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Personal hygiene learning for children

Little boy in the bath
We take a look at some of the important issues surrounding personal hygiene and discover why a clean child is a happy child.

A hygienic lifestyle encompasses both physical and emotional health. For children, good health and hygiene practices go hand-in-hand with effective learning. Equally, learning about having a healthy and hygienic lifestyle helps give children the independence and confidence to make well-informed decisions about their health, which have life-long implications.

How poor hygiene affects learning

A child with poor personal hygiene may feel ostracised from school by the reactions of their peers, and often teaching staff are unsure of how to address the issue. For this child, the school environment can quickly become a very negative place, with their learning experiences becoming tainted by their social interactions.

“They can become withdrawn and lose a great deal of confidence,” says special educational needs teacher Sue Bishop. “This then affects their motivation and stimulation to learn.”

Lack of proper hygiene in children can also make them more susceptible to contracting illnesses such as stomach bugs, causing absences from school.

Hygiene for life

Learning about hygiene helps children begin to understand and make sense of different bodily functions. Hygiene consolidates learning in curriculum areas, such science and physical education, giving real and physical examples of life-processes, such as breathing and sweating, and highlights links between food prep and food poisoning.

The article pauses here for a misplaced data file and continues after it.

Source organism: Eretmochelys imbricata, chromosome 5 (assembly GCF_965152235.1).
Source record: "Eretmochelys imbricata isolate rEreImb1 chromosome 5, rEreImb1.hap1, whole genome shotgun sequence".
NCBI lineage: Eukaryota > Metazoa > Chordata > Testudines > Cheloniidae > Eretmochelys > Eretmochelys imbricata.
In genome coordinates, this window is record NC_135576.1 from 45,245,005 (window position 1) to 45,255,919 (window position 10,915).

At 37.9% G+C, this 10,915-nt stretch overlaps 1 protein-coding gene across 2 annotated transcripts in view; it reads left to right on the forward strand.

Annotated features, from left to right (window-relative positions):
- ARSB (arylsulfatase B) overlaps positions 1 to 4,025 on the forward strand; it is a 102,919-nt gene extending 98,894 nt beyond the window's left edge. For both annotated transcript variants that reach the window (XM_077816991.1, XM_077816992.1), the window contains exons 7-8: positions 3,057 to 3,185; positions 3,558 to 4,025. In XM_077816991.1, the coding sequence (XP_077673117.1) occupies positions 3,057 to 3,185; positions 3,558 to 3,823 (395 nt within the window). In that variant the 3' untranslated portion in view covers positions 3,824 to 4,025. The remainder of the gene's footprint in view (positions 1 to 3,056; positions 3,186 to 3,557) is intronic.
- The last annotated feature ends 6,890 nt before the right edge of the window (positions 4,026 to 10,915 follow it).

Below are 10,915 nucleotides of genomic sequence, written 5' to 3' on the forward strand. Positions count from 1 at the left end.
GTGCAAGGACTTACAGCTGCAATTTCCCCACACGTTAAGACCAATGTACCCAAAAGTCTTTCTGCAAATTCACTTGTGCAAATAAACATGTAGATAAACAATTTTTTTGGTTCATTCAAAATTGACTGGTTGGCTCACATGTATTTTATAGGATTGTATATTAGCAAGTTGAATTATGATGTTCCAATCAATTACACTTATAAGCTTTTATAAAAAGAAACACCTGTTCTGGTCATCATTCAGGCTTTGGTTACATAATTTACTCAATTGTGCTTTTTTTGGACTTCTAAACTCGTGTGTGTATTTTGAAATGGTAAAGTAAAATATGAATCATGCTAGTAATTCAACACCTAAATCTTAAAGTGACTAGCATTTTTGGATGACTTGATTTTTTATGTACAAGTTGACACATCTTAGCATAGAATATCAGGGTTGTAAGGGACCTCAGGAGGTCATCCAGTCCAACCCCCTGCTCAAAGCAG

Many schools approach the teaching of hygiene through Personal, Social and Health Education (PSHE).

Help your child learn good hygiene

  • Model good hygiene yourself. For example, wash your hands before food prep.
  • Ask your child to explain why they think we need to keep our bodies clean. You could discuss things such as smells and illnesses.
  • Ask them when we need to be extra hygienic, such as after going to the toilet, or when touching food, and ask them what hygiene routine they need to carry out, such as hand-washing.
  • Involve your child in understanding how clothes get dirty and how and why they need to be washed. Could they help you go through the washing basked and separate darks from lights, or help you load the washing machine or hang clothes out to dry? This will help them understand how we manage clothes washing (and perhaps why parents feel they never see the bottom of the dirty washing pile!).

Kids' books about personal hygiene


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